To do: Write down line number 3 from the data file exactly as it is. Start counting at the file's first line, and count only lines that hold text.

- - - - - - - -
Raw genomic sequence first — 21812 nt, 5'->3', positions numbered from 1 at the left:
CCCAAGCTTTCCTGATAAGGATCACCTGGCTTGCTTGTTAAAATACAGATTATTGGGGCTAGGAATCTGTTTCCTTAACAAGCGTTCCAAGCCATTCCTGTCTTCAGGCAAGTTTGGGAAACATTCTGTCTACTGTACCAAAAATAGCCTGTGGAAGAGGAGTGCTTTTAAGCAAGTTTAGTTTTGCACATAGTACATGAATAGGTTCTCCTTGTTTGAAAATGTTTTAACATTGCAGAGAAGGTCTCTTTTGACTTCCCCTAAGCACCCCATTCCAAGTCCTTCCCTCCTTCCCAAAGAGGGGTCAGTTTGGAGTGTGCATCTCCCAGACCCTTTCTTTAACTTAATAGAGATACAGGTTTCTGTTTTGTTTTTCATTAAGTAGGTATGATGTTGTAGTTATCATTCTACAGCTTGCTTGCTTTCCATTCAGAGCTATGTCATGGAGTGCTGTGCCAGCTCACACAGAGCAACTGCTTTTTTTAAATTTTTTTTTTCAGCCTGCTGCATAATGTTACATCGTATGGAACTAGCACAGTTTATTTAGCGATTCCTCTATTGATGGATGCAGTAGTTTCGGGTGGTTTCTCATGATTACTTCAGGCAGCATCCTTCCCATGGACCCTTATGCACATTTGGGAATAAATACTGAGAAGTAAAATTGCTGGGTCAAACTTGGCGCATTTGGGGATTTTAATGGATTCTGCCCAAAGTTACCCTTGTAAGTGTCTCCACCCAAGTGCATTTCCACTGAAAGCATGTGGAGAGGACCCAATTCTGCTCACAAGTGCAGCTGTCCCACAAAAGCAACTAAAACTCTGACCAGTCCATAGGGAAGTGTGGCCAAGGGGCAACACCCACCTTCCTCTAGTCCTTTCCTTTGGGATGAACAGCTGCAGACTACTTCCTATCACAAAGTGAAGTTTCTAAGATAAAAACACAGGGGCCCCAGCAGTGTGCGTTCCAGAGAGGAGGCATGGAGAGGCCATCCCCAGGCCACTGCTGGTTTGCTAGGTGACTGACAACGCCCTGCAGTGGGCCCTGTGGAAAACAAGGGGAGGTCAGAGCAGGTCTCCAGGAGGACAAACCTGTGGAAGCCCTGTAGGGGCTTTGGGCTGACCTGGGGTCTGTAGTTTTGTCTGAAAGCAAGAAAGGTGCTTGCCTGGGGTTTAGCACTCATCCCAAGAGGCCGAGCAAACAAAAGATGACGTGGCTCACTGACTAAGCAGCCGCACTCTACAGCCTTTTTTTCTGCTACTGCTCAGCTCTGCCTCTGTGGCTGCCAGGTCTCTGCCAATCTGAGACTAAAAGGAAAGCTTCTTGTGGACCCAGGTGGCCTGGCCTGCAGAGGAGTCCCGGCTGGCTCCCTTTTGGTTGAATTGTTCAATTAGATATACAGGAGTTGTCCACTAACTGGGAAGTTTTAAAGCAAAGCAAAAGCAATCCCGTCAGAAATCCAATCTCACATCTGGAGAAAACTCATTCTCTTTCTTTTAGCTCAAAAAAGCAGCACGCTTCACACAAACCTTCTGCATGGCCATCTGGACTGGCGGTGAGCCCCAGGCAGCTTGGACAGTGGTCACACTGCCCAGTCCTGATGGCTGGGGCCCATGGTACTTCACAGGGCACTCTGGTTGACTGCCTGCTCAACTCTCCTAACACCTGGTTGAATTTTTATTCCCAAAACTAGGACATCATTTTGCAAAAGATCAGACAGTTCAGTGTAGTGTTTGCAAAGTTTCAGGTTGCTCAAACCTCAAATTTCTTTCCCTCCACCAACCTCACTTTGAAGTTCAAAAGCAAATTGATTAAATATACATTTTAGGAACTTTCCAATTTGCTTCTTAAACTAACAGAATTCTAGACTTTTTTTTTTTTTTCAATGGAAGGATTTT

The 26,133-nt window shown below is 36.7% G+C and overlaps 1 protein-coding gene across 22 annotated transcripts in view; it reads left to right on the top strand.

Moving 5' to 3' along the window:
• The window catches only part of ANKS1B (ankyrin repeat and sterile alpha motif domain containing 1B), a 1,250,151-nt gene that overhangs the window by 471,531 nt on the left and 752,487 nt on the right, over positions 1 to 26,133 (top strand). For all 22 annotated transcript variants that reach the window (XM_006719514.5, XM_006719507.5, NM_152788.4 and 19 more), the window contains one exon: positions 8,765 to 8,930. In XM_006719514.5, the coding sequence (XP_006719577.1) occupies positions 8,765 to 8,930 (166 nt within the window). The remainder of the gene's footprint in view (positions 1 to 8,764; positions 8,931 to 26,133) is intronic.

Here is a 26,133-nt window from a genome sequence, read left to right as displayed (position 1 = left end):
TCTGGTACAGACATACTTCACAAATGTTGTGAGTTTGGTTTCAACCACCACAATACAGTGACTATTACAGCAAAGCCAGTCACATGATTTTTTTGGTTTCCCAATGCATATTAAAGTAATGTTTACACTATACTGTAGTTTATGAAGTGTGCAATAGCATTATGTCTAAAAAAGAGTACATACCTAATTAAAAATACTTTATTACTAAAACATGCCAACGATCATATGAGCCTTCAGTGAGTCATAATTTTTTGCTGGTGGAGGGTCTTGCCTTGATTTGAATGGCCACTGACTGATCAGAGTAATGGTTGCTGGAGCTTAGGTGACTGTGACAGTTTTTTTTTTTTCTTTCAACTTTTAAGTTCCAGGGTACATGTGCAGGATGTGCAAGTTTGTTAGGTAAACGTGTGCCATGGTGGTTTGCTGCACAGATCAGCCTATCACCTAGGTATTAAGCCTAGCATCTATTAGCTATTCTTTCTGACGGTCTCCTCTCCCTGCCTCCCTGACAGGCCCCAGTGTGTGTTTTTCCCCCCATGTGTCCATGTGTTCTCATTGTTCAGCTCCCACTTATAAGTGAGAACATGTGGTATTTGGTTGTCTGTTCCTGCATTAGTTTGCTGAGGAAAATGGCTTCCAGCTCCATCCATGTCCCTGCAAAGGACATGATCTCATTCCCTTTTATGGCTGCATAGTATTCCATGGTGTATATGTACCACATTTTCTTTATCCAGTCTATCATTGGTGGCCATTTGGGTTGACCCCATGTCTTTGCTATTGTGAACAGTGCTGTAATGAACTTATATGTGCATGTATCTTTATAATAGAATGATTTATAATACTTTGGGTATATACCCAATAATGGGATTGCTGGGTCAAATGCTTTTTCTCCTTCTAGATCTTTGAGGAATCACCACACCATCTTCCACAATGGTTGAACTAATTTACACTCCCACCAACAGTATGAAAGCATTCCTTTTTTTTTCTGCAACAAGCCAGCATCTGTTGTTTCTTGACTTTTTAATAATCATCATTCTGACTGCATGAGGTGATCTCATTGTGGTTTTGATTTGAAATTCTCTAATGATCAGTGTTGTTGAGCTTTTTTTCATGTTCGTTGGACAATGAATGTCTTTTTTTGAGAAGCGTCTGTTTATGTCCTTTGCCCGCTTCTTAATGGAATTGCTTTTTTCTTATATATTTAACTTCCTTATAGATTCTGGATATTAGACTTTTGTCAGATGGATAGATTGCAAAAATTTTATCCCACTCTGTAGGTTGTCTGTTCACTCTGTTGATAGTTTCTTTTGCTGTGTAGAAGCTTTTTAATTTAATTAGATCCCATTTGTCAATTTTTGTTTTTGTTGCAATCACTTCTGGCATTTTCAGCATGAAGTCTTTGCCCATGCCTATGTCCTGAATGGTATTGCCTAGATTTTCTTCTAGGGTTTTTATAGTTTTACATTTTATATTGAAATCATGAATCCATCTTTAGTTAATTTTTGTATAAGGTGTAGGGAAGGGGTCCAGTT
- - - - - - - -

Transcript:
The 26,133-nt window shown below is 36.7% G+C and overlaps 1 protein-coding gene across 22 annotated transcripts in view; it reads left to right on the top strand.